[ 1882 , 4 ]
[Alexandria] Monday 4 December 1882

My dear Constantine,
     I am in receipt of your letter 26th ultimo which, as usual, is very interesting and for which I sincerely thank you. Your dream is wonderful: strange thing I never dream, or if I do I cannot recollect them. Such dreams, as this of yours, are, I believe, peculiar to the quick imagination of poets or, as Horace hath it, to the genus irritabile vatum (the irritable race of minstrels) and strongly characterise the extreme susceptibility of the literati. Your essay on Prayers is excellent: and, for the lore it contains, is an invaluable treasure to me. I have indeed no corrections to make the style is at once concise and clear. In exchange for this article and in fulfilment of my promise, I now enclose Periplus and Streams of life and also, you dear little fellow, the subject of your absurd postscript I can easily picture to myself the frame of mind you are in, when such necessaries as blotting-paper etc. are wanting. I take good note of your mention of the Annual of the Gentlemans Magazine, and hope to send it to you, along with the Number for December, by next weeks mail.
     Mamma asks in her letter to Aristides what chance there is of an increase in my salary. This is extremely doubtful What with the losses the firm has sustained and the little profitable business now doing, I am sorely afraid, that salaries will have to stand as they are. About my future movements nothing further has transpired than what I wrote to you some time ago, viz. an occasional hint from Mr. Moss to send me to Liverpool next spring From the quiet way in which he mentions it I can see that he has decided to do it, and he seldom, if ever, changes his mind.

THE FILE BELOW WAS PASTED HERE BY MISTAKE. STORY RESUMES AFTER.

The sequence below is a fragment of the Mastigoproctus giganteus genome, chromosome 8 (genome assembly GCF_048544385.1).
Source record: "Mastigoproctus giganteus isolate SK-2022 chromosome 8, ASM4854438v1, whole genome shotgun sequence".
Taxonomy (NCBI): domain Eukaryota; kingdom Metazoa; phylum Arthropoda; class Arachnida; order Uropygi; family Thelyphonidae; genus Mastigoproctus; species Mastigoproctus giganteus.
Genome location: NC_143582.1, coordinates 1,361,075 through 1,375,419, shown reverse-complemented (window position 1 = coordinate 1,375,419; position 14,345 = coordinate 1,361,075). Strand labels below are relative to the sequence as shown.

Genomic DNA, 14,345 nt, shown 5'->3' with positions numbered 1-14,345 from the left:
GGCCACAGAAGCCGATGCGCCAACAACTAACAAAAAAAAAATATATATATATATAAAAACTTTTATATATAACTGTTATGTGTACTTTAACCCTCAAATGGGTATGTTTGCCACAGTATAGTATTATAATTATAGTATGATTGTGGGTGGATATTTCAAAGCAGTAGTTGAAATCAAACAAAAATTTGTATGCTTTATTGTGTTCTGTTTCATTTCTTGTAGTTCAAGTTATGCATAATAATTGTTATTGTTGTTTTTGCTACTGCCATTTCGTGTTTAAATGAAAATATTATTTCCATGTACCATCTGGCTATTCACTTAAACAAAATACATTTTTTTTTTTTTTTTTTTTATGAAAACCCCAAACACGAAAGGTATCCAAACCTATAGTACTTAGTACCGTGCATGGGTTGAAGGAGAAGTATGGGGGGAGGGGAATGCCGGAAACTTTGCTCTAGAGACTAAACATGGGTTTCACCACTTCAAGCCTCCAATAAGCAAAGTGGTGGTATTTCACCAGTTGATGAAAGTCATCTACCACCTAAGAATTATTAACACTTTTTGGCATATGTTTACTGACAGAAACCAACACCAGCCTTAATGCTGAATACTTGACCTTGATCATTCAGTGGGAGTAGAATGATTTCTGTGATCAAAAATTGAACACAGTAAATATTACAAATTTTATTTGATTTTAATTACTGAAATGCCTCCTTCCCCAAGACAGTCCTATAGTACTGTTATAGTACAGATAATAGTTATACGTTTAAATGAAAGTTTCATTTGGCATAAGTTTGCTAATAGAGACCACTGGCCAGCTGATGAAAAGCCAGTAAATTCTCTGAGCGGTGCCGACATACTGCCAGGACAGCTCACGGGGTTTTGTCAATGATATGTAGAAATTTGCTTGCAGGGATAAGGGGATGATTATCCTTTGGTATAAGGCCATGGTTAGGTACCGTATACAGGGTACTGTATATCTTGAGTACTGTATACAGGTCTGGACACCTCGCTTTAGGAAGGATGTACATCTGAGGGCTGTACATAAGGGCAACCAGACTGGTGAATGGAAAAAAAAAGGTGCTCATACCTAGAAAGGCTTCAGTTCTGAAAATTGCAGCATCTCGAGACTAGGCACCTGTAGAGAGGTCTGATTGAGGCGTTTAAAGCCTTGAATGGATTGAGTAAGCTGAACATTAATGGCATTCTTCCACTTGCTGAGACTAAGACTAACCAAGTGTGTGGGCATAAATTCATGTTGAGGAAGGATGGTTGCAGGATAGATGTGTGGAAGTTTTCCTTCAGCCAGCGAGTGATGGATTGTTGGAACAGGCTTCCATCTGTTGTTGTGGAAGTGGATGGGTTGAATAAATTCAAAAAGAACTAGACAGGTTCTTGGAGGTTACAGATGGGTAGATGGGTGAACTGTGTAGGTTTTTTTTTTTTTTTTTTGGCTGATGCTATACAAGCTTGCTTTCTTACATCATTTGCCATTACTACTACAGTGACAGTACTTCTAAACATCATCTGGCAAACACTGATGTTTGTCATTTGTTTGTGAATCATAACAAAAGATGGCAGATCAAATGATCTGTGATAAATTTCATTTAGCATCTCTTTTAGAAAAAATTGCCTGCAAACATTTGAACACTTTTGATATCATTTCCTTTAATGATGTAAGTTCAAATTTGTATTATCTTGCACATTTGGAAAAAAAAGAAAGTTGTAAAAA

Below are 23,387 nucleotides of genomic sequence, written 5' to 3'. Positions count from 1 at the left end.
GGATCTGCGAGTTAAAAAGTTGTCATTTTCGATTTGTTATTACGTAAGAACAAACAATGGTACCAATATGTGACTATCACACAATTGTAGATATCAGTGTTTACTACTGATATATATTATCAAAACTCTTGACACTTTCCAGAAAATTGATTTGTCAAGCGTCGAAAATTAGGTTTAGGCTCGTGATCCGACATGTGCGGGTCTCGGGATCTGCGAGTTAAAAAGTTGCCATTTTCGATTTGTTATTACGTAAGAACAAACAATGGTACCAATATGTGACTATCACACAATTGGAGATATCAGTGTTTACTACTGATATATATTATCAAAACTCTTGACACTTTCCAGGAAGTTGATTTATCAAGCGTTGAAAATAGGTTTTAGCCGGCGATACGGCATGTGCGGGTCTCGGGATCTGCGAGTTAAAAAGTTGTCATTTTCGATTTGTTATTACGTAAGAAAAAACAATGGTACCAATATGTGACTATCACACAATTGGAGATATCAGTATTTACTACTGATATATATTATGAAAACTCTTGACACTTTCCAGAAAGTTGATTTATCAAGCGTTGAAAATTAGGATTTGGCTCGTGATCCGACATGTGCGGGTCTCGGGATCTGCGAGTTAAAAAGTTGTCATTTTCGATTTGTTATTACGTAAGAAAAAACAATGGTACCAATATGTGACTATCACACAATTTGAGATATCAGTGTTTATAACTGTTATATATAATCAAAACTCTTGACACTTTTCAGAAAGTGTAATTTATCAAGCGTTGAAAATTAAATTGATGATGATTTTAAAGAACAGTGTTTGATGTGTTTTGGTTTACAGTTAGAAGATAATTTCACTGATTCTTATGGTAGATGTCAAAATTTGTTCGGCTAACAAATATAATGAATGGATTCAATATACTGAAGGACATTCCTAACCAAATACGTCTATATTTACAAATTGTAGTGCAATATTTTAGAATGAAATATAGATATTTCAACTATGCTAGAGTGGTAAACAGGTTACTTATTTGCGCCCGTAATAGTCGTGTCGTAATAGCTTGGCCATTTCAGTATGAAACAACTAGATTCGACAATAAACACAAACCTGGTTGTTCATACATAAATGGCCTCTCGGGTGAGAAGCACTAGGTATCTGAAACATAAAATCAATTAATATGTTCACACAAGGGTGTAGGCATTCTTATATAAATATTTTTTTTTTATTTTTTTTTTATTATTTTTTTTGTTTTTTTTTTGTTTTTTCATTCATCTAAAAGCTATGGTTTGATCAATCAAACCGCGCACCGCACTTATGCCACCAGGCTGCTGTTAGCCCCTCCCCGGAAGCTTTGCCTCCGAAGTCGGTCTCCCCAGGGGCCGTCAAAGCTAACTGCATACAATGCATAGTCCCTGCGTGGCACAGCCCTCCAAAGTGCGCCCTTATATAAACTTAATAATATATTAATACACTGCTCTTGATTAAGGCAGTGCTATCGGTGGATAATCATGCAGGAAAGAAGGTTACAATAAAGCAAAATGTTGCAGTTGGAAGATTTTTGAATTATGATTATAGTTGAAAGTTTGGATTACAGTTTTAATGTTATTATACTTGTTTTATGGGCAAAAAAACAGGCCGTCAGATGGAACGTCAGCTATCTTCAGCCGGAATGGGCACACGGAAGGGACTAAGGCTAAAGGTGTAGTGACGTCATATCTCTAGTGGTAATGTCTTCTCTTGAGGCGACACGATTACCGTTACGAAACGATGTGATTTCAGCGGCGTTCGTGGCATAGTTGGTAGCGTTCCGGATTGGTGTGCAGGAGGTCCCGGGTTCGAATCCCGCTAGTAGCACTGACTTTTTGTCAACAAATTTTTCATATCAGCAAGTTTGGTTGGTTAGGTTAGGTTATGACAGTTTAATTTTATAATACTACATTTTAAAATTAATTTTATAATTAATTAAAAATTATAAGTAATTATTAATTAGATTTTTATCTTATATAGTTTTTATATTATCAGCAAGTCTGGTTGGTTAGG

For the first time since the late disturbances, the Peninsular and Oriental steamer leaves Alexandria for Brindisi on Wednesday. Hitherto the English mails have been despatched from Portsaid, but the old routine is now about to be adopted.
     In this steamer therefore, leaving after tomorrow, Mr. Moss has engaged his passage: and in ten days hence will be in Liverpool. He has sold all the remaining furniture of his house, and when I went to Colline Moss the other day, I felt much depressed to see the place looking so bare and deserted. I am very sorry at the approaching departure of Mr. Moss: he has been so very kind to me. As I intimated in my last letter, I have been to Ramleh with him at the Hotel Beau Séjour, where I stayed since last Tuesday up to this morning, and I must say he did all he possibly could to make me feel comfortable and happy At the same time I cannot state having enjoyed my stay, for to be well looked after and surrounded with every comfort, and to think of mamma and you so miserably lodged at Yeunikeuy and suffering so many deprivations, was sadly distressing.
     With regard to our Indemnity claim, please assure mamma that I am always sur le qui vive Our lawyer Semiani is giving it his best attention, and you need not fear that, if it is possible for us to be payed in virtue of our claim not exceeding 800, the opportunity shall be overlooked. As a matter of fact the Egyptian Government has not yet come to any decision.